Galectin Control™: Starving the Cancer

By Abraham Safirstein

In the Battle of the Bulge, an SS Panzer Tank division with the most powerful tanks of the time, the Mark IV, confronted a weak battalion of inferior American Sherman tanks.  The Sherman’s cannon could not penetrate the Mark IV’s armor, so how was it possible for the Americans to win that battle, which changed the outcome of the war completely?  General Patton, who commanded the American force, understood very well that the most powerful tank is basically a pile of scrap metal if it has no fuel.  What he did was concentrate the whole effort in destroying the German’s fuel supply and once he achieved that, the Nazi’s ran out of gas, and had to walk back to Germany.

Likewise, cancer has the same weakness.  When we discussed hypoxia, I explained that contrary to healthy cells which are aerobic (generate energy through oxidation), cancer cells are anaerobic, and generate energy through fermentation (glycolysis).  The efficiency is approximately 18:1, which means that a cancer cell needs 18 times the amount of energy for the same function as a healthy cell.

How does a cancer cell procure the glucose it needs?  It has cell surface receptors called galectins.  We can represent them as tentacles which have different functions.    They have the characteristic of recognizing carbohydrates, with a special affinity to galactose, a form of sugar, and that is the source of their name.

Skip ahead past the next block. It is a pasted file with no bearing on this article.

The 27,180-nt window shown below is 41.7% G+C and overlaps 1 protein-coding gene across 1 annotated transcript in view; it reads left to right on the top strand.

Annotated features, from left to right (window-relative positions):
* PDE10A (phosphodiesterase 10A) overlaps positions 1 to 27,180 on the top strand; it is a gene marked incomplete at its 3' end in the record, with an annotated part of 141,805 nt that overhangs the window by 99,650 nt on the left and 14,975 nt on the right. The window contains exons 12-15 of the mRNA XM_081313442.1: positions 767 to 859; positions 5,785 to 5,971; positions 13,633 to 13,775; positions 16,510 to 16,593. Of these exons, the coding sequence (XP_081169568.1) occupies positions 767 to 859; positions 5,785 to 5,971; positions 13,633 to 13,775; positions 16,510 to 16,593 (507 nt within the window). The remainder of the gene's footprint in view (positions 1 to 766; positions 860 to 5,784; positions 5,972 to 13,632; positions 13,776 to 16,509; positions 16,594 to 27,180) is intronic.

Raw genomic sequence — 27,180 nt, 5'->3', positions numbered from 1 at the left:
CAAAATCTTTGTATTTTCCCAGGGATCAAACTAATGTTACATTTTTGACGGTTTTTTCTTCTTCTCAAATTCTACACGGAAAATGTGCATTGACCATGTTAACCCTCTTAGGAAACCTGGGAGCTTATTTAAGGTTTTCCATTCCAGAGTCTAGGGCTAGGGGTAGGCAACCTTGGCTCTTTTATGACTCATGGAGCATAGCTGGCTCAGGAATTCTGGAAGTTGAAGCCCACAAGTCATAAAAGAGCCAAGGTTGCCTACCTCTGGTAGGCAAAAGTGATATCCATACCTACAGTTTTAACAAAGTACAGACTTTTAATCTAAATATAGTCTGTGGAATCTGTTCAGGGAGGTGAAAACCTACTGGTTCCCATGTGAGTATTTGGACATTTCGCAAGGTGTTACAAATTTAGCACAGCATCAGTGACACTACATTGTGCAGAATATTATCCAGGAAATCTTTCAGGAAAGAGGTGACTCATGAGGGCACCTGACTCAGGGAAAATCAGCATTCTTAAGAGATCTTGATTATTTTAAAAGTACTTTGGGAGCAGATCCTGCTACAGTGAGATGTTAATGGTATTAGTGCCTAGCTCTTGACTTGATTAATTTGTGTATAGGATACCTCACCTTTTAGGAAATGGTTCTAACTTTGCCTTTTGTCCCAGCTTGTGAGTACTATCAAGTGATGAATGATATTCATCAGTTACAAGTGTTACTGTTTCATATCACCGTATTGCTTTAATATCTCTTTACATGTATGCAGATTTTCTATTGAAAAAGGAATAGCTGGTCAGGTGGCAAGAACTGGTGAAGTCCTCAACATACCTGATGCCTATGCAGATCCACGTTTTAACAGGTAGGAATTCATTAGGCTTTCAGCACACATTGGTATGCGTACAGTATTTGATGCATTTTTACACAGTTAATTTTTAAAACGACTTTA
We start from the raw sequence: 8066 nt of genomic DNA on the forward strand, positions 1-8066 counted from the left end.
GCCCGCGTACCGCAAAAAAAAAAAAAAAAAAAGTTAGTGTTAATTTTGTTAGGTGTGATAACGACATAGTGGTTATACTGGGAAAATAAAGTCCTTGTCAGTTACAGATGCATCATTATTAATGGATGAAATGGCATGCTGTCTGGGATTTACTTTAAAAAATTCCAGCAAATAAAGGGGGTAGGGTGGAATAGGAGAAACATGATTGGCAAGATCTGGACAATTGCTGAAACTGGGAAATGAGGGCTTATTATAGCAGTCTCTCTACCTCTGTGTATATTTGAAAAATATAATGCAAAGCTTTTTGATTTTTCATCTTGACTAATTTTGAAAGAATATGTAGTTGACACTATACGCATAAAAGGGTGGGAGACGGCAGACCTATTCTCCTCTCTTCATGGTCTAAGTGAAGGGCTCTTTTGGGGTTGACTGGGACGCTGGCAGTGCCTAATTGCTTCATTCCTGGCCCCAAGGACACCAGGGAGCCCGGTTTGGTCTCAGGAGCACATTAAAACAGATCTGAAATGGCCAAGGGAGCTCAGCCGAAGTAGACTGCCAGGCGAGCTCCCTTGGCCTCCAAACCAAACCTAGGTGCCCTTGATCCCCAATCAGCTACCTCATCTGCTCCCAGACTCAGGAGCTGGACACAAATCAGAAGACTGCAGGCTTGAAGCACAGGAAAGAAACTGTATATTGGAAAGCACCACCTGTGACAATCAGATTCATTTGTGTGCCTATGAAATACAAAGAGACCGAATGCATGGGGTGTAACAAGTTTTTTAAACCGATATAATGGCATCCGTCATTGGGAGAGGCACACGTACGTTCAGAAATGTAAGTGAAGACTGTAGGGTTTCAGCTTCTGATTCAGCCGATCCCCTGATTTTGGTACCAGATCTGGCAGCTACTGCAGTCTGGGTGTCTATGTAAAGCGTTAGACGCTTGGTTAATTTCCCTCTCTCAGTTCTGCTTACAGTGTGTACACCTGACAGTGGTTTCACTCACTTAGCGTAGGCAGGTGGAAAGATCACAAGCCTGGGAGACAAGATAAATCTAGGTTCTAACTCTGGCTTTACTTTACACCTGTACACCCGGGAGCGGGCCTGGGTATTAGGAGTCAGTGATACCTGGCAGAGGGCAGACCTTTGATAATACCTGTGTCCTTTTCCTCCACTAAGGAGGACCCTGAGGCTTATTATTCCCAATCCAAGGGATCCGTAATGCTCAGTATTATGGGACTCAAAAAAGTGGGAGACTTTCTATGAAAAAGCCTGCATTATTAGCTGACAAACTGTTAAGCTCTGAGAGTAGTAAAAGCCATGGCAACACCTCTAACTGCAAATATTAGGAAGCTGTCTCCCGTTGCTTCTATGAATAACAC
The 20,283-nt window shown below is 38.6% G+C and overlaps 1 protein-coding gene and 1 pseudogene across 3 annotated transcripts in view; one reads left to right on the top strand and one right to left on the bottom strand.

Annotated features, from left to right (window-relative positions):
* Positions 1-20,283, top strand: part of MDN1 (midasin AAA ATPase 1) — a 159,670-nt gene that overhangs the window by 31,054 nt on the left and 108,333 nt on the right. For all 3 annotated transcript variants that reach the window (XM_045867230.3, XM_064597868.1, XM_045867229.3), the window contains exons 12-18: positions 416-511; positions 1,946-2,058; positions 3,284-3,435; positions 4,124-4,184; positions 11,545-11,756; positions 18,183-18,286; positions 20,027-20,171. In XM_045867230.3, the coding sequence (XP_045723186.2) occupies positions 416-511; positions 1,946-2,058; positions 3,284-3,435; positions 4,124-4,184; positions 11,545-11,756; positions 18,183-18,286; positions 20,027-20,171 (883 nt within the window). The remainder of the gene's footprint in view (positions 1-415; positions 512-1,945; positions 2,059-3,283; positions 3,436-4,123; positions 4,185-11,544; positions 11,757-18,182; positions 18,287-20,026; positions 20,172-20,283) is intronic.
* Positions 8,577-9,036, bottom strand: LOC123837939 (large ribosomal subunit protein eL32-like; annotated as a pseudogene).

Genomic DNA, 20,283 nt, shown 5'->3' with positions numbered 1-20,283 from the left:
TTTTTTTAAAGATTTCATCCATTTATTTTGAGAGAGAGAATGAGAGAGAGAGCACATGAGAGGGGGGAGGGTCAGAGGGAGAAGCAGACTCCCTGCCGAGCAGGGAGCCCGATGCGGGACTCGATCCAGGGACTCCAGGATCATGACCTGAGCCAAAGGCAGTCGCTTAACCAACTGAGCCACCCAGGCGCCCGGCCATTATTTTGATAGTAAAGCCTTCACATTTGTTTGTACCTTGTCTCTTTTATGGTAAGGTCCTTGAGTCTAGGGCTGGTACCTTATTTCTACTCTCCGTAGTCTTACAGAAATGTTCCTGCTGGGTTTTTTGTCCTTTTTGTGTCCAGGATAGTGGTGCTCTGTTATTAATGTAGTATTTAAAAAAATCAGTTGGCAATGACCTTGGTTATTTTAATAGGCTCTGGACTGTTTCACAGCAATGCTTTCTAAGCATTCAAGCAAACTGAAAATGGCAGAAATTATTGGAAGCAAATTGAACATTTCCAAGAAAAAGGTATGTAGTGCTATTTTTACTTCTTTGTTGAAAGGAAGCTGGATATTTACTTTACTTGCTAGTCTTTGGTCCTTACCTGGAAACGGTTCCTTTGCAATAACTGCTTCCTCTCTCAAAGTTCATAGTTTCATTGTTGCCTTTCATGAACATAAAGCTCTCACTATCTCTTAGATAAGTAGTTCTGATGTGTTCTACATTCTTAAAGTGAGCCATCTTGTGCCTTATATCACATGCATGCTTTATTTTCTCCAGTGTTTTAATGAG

Galectins on the cancer cell surface have 3 main functions, aside from being the glucose receptors:

  1. Aggregation
  2. Adhesion
  3. Metastasis

Galectin Control

Aggregation: Communication between the cancer cells

Adhesion: In order to metastasize, cancer cells have to travel through the vascular (blood) or lymphatic systems to the place where they will try to create a new tumor.  In order to be able to go through the vessel walls, they have to adhere to them and break through.

Metastasis:  Attaching to healthy cells to make them cancerous, and creation of new tumors.

Galectin Control molecules are modified polysaccharides which bind to healthy cells’ glucose receptors, enter the cells, and get oxidized into energy just like glucose. They also bind to the cancer cell galectins, but can’t be oxidized because cancer is anaerobic, so they get stuck in the galectins rendering them saturated and useless.  Cancer cells do not have the ability to get rid of the modified molecule, and as more and more galectins are saturated they get clogged and cannot accept any more glucose into the cell, and the cells starve to death.

Once the galectins are plugged, the cancer cells can’t aggregate, adhere or metastasize.  To put this in plain English, we have effectively put a seal on the Mark IV’s (the cancer) gas tank, so it cannot refuel.


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